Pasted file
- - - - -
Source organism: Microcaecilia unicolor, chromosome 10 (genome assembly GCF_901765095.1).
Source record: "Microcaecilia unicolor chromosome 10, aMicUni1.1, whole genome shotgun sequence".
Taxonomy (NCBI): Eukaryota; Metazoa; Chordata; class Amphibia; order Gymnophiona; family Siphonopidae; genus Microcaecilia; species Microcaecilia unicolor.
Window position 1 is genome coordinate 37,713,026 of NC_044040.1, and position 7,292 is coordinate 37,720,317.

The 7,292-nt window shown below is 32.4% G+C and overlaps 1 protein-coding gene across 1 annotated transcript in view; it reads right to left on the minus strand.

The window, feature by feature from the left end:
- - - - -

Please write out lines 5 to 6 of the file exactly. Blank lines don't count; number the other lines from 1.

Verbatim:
The 7,292-nt window shown below is 32.4% G+C and overlaps 1 protein-coding gene across 1 annotated transcript in view; it reads right to left on the minus strand.

The window, feature by feature from the left end: